Chanel often spoke of Pierre Wertheimer, who she said had been stealing from her perfume business for years, which of course was not true. I always felt there was more to Pierre’s feelings for Chanel than just business. He had saved her business, her reputation and her career, though she would never admit it. In the 1920s she had gone into business with the Werthemier brothers who had produced her famous perfumes from that point on. During the war the Wertheimers went to America and ostensibly sold the company, but still retained many of the rights.
After the war Chanel began a suit against them for the perfume business. It was settled out of court, making her a very rich woman. It was really advantageous for Chanel that the Wertheimers were willing to settle out of court since they could have easily dragged up negative stories about her. After all, it was 1947 and she was still persona non grata in Paris at the time because of the exaggerated stories of her collaboration with Germans.
When the laws first came out banning Jews from owning businesses in France, Chanel attempted to take over the perfume company from the Wertheimers, however it had already been sold to Félix Amiot, a French airplane manufacturer. Pierre hoped to save the business from German requisition and had thwarted Chanel’s actions. The criticism Chanel received for this was because of who she was and how outspoken she could be.
In the settlement, she received both past compensation and a greater share of future earnings, without even asking. Pierre Wertheimer stood behind her and helped her when Chanel re-launched her couture collection and the rest of the board had turned her down. He was behind her all the way. But Chanel would never give him the acknowledgement he deserved. Even when his horse won at Ascot she pretended that she didn’t know about it so she wouldn’t have to congratulate him.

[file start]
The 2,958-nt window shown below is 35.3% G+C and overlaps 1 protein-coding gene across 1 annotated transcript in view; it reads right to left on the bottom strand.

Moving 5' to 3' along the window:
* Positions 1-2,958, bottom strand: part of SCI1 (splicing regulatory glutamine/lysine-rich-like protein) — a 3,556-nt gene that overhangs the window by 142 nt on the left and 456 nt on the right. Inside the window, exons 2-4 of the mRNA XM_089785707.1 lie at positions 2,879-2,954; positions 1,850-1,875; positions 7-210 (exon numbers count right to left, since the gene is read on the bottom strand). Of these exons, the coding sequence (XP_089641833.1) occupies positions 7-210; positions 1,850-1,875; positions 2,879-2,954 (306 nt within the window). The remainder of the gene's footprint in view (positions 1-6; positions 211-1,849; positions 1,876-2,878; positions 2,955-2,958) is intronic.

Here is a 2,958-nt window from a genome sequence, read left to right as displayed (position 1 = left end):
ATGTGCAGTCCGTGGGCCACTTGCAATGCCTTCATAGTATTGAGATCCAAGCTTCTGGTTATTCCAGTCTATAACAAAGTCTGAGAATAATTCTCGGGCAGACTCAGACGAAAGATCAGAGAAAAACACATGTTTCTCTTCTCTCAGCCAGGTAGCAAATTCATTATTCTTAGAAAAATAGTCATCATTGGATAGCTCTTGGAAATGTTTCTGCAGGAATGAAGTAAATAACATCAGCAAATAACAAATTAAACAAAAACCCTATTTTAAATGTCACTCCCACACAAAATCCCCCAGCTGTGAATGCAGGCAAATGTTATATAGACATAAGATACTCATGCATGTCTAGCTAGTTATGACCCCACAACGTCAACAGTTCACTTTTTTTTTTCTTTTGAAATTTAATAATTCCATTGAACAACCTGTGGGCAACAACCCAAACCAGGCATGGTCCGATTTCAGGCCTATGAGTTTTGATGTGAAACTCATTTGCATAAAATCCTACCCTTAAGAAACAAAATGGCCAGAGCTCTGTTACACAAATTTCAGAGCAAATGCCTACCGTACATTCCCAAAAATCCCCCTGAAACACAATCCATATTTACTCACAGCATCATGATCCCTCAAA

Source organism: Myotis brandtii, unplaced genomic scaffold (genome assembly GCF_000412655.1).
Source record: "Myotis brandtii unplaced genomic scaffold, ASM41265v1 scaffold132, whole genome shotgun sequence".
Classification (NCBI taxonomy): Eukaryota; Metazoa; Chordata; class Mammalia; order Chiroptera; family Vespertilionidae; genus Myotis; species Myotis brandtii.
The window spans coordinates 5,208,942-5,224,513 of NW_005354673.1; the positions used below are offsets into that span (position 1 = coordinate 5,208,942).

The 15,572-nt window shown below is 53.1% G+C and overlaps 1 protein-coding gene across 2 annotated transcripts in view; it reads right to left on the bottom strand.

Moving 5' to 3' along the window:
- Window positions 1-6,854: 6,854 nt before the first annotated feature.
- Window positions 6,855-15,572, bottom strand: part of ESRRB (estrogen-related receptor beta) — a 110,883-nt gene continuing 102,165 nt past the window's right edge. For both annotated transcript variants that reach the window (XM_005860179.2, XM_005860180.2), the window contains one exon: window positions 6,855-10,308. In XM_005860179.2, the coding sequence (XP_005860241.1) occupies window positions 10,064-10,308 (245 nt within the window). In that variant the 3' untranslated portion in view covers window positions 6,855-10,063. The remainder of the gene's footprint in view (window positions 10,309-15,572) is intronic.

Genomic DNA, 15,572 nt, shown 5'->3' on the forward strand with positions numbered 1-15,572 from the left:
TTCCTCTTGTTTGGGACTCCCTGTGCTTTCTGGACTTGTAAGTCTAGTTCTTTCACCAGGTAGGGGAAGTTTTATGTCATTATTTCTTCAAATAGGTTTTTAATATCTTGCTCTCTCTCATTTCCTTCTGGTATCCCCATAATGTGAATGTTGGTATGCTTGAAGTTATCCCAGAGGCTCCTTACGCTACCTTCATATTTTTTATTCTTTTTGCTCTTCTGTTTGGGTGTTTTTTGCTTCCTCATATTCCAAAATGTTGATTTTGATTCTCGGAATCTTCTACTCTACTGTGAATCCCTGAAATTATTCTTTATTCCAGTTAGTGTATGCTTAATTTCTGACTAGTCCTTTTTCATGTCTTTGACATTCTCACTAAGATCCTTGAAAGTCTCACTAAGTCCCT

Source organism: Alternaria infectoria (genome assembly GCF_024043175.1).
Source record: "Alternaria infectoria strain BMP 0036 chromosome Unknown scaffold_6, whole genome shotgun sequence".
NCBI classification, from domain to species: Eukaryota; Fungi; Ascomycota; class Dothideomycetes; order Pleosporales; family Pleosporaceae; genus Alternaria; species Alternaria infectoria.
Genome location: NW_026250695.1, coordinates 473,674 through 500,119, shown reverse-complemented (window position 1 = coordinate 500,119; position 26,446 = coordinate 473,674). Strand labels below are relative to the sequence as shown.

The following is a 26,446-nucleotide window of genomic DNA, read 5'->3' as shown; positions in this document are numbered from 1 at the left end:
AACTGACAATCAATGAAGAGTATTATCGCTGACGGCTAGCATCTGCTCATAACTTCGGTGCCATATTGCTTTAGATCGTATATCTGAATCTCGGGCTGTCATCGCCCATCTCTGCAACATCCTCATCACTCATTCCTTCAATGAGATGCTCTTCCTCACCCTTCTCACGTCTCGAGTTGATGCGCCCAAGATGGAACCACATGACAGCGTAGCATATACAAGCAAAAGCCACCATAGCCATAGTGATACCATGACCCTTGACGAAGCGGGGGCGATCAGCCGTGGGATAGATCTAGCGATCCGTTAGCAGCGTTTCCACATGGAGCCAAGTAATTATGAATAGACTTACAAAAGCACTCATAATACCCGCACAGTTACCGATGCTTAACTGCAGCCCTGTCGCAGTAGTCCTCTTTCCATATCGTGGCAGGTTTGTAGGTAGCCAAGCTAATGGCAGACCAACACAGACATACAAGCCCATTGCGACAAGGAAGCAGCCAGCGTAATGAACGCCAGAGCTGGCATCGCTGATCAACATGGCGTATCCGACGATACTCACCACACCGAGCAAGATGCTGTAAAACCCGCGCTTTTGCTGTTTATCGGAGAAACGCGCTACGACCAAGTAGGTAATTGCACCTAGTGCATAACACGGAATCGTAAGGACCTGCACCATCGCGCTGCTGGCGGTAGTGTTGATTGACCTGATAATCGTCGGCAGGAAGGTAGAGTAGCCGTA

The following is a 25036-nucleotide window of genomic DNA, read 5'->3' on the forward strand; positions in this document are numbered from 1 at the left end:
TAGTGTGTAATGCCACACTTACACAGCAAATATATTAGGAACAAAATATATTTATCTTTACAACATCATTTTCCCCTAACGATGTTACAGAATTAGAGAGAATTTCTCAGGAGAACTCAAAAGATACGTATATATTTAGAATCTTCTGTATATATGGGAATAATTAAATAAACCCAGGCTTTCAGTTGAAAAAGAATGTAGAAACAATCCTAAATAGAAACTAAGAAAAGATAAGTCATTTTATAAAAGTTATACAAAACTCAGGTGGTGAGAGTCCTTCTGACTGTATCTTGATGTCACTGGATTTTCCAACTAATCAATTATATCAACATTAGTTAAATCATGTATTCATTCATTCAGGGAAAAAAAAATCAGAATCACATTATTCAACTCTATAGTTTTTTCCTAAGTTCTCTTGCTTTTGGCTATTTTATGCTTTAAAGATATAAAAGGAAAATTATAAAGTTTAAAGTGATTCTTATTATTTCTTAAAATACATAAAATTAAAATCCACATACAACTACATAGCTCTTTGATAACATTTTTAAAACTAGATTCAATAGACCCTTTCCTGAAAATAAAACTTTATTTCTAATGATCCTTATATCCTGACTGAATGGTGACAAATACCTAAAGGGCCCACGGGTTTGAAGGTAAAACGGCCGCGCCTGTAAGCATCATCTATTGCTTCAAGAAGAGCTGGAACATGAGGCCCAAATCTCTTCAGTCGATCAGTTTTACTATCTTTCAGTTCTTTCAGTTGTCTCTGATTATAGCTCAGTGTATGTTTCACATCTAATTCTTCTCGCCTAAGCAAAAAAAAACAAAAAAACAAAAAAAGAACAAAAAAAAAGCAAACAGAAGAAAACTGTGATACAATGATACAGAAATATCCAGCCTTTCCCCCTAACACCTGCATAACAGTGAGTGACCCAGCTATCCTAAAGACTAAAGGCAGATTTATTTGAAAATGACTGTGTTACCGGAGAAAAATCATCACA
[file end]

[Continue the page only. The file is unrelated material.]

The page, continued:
Chanel was fascinating and instructive but she was also difficult. Eventually her demands became overwhelming for me, and finally I realized that she wanted and expected me to be her constant companion. In early March of 1963 I was invited to go skiing in Gstaad. It was then that I started thinking about whether I could go through another season at Chanel with the intrigues and the models and the vendeuses and all the others with Chanel playing one against the other. I decided to speak with Chanel and tried to be as diplomatic as I could be.
I loved her, but her possessiveness was too much. It really seemed like the right time for me to move on. When I told her I was going back to the States, she was furious. The next day I was not allowed back in the Salon and no one would take my telephone calls. Our estrangement lasted for almost a year, but eventually I was allowed back after many telephone calls, interventions, flowers and letters.
It was not an easy reconciliation. When I finally met with her and told her that I was considering becoming a designer myself she immediately said to me, “Design is for men, the women will drive you crazy.” I had no idea at the time how all the skills I had developed at Chanel’s side would help me to succeed as quickly as I did.
I eventually opened my own atelier and store in New York designing for men and then eventually women. The men who came included Jack Nicholson, Woody Allen, Michael Douglas and even a young John Kennedy followed by the female clients such as Lee Radziwill and her sister Jackie Onassis, Babe Paley and Diana Ross.
I was in Milan at the Principe di Sovoia Hotel when Chanel died in 1971. I was devastated when I found out she had died alone with only Lilou at her side. Later, it was discovered that all of her jewels were missing, and they still have not been found to this day. I have always wondered why Lilou took so much abuse from Chanel. She was always very possessive of Chanel; she was more than a secretary and assistant to her. She had also managed to keep everyone away from Mademoiselle, including me, and now I think I know why.
The few times that I saw Chanel in her last year’s things were always difficult because of Lilou. I even tried to arrange a reconciliation with Dali but was constantly told that now wasn’t the right time, and it sadly never was.
In the late ’70s I was invited by Yvonne Dudel, who was the Director of Chanel at the time, to come and see their newest collection designed by Philippe Guibuorge. Ms. Dudel was unhappy with the direction the collections were taking and had begun to make overtures to me about returning to Paris and working for Chanel as the designer.
I was already doing my own thing at the time and was no longer interested in living and working in Paris. I was too simply independent and was interested in pursuing my own career as a designer. I turned down the offer, made suggestions on the direction they should follow and returned to New York.